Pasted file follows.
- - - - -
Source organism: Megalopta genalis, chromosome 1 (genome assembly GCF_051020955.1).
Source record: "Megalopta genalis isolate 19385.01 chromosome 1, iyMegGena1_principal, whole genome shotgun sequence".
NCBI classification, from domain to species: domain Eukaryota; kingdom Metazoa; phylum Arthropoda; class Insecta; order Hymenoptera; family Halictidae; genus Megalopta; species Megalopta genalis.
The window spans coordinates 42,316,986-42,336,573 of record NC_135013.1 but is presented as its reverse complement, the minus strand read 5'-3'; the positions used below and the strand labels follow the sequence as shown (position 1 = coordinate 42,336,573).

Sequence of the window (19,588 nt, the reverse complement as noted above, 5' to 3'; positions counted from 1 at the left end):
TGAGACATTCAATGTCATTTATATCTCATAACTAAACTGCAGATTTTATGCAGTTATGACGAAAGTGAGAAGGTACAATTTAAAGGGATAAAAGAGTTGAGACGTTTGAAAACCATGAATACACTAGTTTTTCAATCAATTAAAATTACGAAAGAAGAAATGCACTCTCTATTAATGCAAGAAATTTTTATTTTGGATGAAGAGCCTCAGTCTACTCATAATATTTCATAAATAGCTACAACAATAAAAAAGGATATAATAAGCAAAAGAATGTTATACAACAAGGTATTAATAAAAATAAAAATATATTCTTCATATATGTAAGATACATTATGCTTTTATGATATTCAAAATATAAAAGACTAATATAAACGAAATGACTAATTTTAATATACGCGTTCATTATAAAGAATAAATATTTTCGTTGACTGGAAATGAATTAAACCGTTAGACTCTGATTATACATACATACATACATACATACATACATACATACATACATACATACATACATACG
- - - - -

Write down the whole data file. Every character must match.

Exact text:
Source organism: Megalopta genalis, chromosome 1 (genome assembly GCF_051020955.1).
Source record: "Megalopta genalis isolate 19385.01 chromosome 1, iyMegGena1_principal, whole genome shotgun sequence".
NCBI classification, from domain to species: domain Eukaryota; kingdom Metazoa; phylum Arthropoda; class Insecta; order Hymenoptera; family Halictidae; genus Megalopta; species Megalopta genalis.
The window spans coordinates 42,316,986-42,336,573 of record NC_135013.1 but is presented as its reverse complement, the minus strand read 5'-3'; the positions used below and the strand labels follow the sequence as shown (position 1 = coordinate 42,336,573).

Sequence of the window (19,588 nt, the reverse complement as noted above, 5' to 3'; positions counted from 1 at the left end):
TGAGACATTCAATGTCATTTATATCTCATAACTAAACTGCAGATTTTATGCAGTTATGACGAAAGTGAGAAGGTACAATTTAAAGGGATAAAAGAGTTGAGACGTTTGAAAACCATGAATACACTAGTTTTTCAATCAATTAAAATTACGAAAGAAGAAATGCACTCTCTATTAATGCAAGAAATTTTTATTTTGGATGAAGAGCCTCAGTCTACTCATAATATTTCATAAATAGCTACAACAATAAAAAAGGATATAATAAGCAAAAGAATGTTATACAACAAGGTATTAATAAAAATAAAAATATATTCTTCATATATGTAAGATACATTATGCTTTTATGATATTCAAAATATAAAAGACTAATATAAACGAAATGACTAATTTTAATATACGCGTTCATTATAAAGAATAAATATTTTCGTTGACTGGAAATGAATTAAACCGTTAGACTCTGATTATACATACATACATACATACATACATACATACATACATACATACATACATACATACG